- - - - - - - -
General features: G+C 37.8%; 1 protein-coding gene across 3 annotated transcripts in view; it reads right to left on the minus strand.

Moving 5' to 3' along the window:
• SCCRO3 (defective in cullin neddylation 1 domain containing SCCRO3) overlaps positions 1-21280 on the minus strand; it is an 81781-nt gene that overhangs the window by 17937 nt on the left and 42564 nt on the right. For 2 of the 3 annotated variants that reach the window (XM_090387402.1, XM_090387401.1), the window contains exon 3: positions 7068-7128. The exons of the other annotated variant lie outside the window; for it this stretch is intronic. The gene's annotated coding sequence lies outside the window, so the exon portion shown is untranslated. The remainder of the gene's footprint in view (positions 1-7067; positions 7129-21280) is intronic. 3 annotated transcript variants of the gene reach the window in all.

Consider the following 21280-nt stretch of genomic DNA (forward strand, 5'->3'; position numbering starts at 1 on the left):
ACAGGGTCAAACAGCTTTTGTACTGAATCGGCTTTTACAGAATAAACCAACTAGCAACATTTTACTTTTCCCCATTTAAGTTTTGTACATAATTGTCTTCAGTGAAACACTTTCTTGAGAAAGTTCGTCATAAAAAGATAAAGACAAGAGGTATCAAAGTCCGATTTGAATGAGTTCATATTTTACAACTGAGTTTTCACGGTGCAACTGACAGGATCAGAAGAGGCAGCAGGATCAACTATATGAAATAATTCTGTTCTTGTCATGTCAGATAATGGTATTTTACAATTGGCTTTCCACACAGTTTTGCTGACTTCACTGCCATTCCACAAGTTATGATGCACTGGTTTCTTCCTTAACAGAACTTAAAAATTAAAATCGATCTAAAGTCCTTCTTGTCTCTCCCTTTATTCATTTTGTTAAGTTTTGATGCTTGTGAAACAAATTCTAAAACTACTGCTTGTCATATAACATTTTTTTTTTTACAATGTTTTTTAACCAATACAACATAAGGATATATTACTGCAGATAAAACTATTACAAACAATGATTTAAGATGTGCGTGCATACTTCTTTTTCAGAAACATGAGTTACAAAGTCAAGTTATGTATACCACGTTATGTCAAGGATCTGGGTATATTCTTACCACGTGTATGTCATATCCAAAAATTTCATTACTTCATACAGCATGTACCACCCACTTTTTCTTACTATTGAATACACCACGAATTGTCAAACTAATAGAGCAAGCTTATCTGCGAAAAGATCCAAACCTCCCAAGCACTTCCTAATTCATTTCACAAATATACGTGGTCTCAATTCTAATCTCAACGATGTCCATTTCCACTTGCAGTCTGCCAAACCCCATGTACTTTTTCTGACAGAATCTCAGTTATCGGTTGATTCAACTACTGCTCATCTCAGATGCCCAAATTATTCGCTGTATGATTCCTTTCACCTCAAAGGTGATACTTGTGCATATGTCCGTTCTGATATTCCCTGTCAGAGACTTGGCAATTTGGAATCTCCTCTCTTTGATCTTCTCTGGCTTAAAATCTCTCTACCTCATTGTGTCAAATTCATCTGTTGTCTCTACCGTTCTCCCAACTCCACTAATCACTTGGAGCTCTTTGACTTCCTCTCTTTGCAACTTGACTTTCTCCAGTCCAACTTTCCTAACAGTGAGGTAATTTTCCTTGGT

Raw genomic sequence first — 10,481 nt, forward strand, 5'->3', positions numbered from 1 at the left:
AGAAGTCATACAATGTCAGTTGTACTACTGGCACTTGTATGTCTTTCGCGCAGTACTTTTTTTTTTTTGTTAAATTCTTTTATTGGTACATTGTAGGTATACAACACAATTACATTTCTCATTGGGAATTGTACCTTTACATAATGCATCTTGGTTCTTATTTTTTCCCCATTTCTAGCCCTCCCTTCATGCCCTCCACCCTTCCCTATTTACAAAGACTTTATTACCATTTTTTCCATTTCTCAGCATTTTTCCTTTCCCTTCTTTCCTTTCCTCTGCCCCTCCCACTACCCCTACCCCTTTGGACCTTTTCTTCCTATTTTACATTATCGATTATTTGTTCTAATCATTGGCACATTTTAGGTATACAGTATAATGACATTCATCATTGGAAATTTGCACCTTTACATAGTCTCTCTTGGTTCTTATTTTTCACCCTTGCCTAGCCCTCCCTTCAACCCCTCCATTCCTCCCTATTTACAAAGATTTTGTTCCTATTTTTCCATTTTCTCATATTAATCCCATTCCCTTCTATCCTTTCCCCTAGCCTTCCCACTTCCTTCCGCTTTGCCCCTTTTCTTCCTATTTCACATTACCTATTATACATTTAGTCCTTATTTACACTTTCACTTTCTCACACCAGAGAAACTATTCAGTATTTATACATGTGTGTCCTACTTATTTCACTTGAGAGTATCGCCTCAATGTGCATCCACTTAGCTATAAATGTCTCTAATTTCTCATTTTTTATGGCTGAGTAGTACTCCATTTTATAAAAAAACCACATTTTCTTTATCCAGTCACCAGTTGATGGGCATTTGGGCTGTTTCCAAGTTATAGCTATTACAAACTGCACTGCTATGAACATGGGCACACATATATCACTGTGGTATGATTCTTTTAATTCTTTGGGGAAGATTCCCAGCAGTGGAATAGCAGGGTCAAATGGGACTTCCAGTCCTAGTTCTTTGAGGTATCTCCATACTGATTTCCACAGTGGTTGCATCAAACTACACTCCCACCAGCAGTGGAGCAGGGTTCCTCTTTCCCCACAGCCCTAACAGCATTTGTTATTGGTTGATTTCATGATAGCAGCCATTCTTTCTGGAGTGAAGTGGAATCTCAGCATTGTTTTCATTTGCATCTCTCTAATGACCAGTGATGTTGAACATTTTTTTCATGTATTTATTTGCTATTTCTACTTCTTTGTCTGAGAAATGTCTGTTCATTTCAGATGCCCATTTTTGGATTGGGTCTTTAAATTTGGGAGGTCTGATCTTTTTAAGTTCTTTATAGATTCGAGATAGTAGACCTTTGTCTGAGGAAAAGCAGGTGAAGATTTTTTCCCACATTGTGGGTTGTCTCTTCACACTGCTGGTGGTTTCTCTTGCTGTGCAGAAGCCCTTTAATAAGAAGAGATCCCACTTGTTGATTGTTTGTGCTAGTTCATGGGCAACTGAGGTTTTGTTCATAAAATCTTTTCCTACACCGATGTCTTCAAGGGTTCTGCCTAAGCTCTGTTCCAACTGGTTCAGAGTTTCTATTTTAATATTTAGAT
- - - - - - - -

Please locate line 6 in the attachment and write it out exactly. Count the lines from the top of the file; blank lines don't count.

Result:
Raw genomic sequence first — 10,481 nt, forward strand, 5'->3', positions numbered from 1 at the left: